Because there are no visual cues from body language, our team tends to communicate in multiple ways - with chat, emoticons, VoIP, and regular weekly meetings.

We always know what everyone else is doing because we assign action items and tell each other what we did and what we plan to do next.

Very predictable, I know. Where’s the novelty here?

The Daily Wardrobe Has Gone to Hell

Let’s just say my fashion sense has gone from “look at my new shirt” to "please don’t call me on video today."

Timezone Differences Are a Pain

I have an entire morning in which to work, free of distraction. I wish someone would walk up to my desk to interrupt what I’m doing to tell me about their kid’s school play last night (or their thoughts on politics, or the new religion they’ve started).

Getting in the “flow” or “zone" where you can fully concentrate is highly overrated.   

My Eating Habits Are Unreasonably Healthy

Because there’s time to throw a whole chicken in the oven or whip up a roasted beet and goat cheese salad at lunch, meals have become painfully nutritious and wholesome.

I’m no longer taking my microwavable Cedarlane chile rellenos to the office or dining at the closest establishment yet again, and because of this my poor waistline has been shrinking.

What we’ve learned

In all seriousness, although there are tons of benefits from working remotely - fewer cars on the road, lower overhead costs, flexible schedules, more focus - there are also challenges.

Remote work isn’t for everyone. To build a great remote team, you must:

Hire good, technically competent people

If the people on your team are ineffective, having them remote will make this worse. It’s very easy to go invisible as a remote worker, and hard to tell the difference between quiet and incompetent.

The people on your team must be computer literate, comfortable adopting new technologies, and have a decent internet connection. They must be reasonably articulate and manage distraction well - easier said than done, but without this one your remote team can’t work.

Over communicate

Great teams thrive on radical transparency. It can be difficult to keep everyone in the loop at all times, so be proactive and err on the side of over-communication.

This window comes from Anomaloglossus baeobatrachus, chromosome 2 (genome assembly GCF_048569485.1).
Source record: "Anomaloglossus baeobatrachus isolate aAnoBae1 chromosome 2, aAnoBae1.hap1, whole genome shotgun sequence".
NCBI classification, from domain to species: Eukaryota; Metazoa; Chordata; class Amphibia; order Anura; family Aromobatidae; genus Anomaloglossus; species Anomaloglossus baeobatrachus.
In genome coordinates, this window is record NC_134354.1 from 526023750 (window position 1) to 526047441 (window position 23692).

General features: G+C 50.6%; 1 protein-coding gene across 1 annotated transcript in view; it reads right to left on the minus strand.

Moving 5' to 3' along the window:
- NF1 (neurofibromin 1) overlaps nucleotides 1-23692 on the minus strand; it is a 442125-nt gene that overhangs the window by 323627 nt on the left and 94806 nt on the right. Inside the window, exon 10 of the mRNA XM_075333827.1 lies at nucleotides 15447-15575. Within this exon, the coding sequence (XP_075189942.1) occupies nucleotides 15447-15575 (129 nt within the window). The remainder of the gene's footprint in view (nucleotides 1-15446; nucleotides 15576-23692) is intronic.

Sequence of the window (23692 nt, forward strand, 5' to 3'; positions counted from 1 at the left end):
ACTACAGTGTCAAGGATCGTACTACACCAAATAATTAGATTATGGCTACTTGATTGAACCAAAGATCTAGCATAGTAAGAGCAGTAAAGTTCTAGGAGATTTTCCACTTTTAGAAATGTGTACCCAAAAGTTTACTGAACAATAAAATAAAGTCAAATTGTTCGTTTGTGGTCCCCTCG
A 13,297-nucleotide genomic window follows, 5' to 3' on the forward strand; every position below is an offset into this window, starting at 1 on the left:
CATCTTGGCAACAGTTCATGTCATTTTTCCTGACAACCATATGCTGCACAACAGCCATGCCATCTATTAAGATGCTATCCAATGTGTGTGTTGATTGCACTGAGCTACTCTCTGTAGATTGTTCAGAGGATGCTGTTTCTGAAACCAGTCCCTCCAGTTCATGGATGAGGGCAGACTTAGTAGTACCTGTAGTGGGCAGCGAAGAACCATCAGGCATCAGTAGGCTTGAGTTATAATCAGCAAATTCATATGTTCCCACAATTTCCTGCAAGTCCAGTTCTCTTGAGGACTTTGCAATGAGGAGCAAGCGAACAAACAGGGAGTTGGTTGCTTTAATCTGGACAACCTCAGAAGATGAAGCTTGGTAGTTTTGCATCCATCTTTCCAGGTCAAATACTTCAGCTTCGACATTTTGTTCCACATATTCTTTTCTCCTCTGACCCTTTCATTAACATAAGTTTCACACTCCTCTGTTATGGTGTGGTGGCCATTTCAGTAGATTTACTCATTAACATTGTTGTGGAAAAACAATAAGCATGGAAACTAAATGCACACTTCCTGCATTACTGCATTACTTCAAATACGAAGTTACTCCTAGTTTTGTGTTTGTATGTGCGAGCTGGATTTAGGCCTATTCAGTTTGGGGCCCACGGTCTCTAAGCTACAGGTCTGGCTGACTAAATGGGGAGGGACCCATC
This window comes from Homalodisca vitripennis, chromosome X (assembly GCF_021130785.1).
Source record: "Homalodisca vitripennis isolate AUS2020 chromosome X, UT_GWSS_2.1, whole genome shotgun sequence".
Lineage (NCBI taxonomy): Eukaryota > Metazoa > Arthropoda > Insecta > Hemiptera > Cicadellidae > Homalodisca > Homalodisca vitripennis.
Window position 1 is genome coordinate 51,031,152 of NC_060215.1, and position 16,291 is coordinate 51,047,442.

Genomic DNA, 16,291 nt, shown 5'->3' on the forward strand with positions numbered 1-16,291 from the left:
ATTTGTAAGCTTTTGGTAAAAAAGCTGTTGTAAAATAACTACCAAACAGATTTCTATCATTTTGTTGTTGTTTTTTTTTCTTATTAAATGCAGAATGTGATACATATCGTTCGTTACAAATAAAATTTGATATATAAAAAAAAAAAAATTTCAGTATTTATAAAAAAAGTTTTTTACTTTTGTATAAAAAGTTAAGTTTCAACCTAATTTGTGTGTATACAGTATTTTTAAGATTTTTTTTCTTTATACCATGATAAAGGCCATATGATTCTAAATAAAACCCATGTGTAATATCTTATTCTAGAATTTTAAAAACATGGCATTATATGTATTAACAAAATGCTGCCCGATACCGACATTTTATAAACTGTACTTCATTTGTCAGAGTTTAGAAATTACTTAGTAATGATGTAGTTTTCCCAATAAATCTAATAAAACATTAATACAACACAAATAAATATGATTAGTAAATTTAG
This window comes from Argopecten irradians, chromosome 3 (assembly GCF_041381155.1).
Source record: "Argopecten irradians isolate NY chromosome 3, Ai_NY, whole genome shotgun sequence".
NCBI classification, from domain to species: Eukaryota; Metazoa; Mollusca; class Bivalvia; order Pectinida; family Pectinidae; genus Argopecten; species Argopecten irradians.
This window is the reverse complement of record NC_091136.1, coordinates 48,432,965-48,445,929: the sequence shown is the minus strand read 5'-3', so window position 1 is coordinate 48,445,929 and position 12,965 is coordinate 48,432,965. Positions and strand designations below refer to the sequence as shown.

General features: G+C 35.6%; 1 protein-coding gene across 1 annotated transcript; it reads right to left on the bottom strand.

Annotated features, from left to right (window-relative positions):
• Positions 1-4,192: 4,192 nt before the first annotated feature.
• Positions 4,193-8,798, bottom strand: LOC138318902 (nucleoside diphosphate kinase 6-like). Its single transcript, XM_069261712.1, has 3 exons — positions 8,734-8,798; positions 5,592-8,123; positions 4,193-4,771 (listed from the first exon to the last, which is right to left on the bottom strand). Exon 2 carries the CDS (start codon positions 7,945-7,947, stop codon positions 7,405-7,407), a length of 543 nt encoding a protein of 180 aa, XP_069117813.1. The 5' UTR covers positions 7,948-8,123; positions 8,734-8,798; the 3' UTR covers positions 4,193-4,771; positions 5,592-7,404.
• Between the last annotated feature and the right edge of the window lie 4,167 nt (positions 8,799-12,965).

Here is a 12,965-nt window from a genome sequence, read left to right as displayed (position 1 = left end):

Meet more, not less, and maintain one or more common places for posting updates and tracking work status.

Expect accountability and build trust

Trust can be difficult for remote teams, especially those that don’t know each other well.

Building a culture of accountability and creating a clear path to getting things done will help keep your people structured and happy.

They will know what’s expected of them, understand that coworkers depend on them, and feel satisfied when they’re challenged to produce. In the process, they create the trust they need to excel.

Create and respect a Do Not Disturb mechanism

Tools like group chat can create the expectation that anyone can be interrupted at any time to answer a question or chit chat.

Create and agree on a way for people to shut their virtual door, so to speak, so they can focus on detailed tasks when needed.

Lighten up

Humor can go a long way to keep the team’s spirits high - never underestimate the power of a good joke.

Face Time Still Rules

No matter how excellent your remote team may be, getting the team together every so often can do wonders for creativity and productivity.

When you’re at a retreat or only together for a short period, you tend to share more meals, more down time, and great brainstorming sessions.

We love the way we work, but there’s no replacement for kicking back with my coworkers in person with a good burger, some Oregon Pinot, and a butterscotch budino.

 

Try Lucid for Your Remote Meetings  

 

Image: Thinkstock.com